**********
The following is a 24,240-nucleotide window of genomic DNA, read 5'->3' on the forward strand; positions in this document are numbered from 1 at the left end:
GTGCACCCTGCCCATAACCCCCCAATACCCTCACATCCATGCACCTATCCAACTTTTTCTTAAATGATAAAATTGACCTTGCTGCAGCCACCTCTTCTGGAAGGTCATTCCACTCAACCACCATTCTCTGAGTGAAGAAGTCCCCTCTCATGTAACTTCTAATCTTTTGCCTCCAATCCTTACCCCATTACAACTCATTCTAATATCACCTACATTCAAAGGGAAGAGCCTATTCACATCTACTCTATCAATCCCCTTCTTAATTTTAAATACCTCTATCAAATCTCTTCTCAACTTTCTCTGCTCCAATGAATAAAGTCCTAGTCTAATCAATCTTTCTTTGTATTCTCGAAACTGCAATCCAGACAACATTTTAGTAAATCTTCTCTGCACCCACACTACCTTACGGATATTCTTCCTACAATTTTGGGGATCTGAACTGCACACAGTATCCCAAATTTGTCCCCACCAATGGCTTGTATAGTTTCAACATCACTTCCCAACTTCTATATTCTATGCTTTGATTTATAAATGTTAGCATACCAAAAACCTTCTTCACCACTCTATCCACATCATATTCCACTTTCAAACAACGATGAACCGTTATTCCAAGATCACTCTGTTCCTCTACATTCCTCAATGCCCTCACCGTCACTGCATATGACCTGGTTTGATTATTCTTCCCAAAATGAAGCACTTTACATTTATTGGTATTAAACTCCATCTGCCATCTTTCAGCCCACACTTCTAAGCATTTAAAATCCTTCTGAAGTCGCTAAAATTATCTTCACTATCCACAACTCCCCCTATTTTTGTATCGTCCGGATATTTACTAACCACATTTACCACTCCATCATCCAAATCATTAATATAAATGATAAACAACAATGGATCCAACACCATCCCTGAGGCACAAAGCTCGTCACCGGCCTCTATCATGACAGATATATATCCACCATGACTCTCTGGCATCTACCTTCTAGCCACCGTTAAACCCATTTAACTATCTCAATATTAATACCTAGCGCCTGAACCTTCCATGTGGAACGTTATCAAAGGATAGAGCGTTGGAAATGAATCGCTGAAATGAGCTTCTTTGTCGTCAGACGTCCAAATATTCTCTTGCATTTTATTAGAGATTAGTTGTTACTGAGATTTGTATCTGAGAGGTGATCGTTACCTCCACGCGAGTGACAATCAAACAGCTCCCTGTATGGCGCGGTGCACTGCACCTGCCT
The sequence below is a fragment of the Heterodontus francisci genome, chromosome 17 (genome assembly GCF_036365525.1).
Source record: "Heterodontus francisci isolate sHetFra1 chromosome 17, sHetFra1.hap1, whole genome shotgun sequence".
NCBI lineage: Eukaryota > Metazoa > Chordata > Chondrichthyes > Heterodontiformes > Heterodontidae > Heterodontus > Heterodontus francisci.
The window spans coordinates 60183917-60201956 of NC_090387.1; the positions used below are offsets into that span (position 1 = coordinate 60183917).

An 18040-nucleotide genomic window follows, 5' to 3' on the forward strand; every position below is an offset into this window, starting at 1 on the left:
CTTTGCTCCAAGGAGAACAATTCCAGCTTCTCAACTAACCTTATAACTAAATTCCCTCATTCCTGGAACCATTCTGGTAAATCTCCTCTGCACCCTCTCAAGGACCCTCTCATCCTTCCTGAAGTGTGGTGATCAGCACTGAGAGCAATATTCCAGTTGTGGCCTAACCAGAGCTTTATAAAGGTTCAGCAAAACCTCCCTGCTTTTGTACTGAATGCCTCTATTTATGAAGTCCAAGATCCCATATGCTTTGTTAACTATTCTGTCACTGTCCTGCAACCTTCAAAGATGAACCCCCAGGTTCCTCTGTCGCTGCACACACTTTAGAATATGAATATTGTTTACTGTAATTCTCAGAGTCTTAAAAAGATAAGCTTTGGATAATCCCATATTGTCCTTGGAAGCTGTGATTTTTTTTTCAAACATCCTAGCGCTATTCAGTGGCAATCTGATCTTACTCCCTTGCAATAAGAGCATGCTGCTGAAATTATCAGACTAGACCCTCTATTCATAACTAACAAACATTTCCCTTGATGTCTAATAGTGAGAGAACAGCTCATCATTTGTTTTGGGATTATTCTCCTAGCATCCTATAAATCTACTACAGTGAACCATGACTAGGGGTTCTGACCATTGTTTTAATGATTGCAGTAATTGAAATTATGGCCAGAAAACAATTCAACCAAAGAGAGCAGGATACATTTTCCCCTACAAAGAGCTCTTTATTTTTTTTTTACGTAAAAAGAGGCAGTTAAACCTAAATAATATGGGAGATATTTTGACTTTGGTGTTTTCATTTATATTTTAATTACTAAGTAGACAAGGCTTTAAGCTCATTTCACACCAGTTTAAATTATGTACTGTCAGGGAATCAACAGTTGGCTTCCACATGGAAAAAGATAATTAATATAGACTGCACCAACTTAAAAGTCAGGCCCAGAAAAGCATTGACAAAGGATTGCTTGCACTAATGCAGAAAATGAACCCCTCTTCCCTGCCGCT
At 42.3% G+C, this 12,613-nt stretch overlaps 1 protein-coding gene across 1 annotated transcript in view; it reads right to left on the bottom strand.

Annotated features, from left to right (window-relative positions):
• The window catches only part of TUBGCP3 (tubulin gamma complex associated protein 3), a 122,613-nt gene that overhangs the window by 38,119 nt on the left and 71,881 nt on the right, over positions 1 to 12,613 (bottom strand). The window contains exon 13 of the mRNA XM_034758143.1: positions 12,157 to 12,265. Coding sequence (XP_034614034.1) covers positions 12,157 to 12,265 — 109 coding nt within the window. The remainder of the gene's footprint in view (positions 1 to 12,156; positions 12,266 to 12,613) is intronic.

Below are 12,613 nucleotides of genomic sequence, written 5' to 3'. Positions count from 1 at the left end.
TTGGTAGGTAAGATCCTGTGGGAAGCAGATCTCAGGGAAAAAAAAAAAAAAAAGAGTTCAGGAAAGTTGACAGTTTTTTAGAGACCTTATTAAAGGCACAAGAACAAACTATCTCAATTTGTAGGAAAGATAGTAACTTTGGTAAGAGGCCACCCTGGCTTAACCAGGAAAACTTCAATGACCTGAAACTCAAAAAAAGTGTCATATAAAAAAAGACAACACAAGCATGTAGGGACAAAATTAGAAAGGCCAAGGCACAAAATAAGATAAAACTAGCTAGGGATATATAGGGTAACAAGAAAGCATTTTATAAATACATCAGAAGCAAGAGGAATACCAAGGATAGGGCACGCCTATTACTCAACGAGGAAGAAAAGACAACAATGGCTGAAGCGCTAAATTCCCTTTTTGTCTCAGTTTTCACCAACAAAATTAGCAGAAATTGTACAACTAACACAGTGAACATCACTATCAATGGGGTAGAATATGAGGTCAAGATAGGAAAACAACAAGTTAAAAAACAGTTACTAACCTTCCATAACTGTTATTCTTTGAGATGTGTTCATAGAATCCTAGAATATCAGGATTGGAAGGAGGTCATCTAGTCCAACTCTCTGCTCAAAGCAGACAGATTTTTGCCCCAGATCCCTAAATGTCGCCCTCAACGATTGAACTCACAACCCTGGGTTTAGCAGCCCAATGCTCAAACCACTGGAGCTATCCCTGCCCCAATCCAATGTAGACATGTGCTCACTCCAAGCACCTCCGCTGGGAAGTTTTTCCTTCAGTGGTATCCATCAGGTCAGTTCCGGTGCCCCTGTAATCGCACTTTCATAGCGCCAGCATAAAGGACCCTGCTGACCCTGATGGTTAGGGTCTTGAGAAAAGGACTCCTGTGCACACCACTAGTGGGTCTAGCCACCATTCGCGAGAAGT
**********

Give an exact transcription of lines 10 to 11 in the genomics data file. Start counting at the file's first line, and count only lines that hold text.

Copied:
Annotated features, from left to right (window-relative positions):
• The window catches only part of TUBGCP3 (tubulin gamma complex associated protein 3), a 122,613-nt gene that overhangs the window by 38,119 nt on the left and 71,881 nt on the right, over positions 1 to 12,613 (bottom strand). The window contains exon 13 of the mRNA XM_034758143.1: positions 12,157 to 12,265. Coding sequence (XP_034614034.1) covers positions 12,157 to 12,265 — 109 coding nt within the window. The remainder of the gene's footprint in view (positions 1 to 12,156; positions 12,266 to 12,613) is intronic.